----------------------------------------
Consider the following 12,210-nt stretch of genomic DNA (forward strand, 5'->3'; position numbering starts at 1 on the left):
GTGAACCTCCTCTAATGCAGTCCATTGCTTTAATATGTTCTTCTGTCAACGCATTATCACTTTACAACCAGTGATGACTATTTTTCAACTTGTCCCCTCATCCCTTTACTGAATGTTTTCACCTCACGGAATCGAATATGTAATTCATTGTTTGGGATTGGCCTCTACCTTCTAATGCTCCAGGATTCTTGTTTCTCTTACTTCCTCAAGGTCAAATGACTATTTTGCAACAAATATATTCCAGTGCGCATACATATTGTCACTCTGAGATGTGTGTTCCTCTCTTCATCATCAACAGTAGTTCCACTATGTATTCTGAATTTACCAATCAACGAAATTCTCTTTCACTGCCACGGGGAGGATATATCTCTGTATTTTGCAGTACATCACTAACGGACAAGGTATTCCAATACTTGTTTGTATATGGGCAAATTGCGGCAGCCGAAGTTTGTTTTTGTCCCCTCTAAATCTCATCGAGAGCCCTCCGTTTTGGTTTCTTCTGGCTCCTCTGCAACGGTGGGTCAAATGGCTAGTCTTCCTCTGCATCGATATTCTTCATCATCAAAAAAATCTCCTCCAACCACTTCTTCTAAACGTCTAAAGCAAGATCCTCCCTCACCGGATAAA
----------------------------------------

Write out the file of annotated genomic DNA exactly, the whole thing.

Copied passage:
Consider the following 12,210-nt stretch of genomic DNA (forward strand, 5'->3'; position numbering starts at 1 on the left):
GTGAACCTCCTCTAATGCAGTCCATTGCTTTAATATGTTCTTCTGTCAACGCATTATCACTTTACAACCAGTGATGACTATTTTTCAACTTGTCCCCTCATCCCTTTACTGAATGTTTTCACCTCACGGAATCGAATATGTAATTCATTGTTTGGGATTGGCCTCTACCTTCTAATGCTCCAGGATTCTTGTTTCTCTTACTTCCTCAAGGTCAAATGACTATTTTGCAACAAATATATTCCAGTGCGCATACATATTGTCACTCTGAGATGTGTGTTCCTCTCTTCATCATCAACAGTAGTTCCACTATGTATTCTGAATTTACCAATCAACGAAATTCTCTTTCACTGCCACGGGGAGGATATATCTCTGTATTTTGCAGTACATCACTAACGGACAAGGTATTCCAATACTTGTTTGTATATGGGCAAATTGCGGCAGCCGAAGTTTGTTTTTGTCCCCTCTAAATCTCATCGAGAGCCCTCCGTTTTGGTTTCTTCTGGCTCCTCTGCAACGGTGGGTCAAATGGCTAGTCTTCCTCTGCATCGATATTCTTCATCATCAAAAAAATCTCCTCCAACCACTTCTTCTAAACGTCTAAAGCAAGATCCTCCCTCACCGGATAAA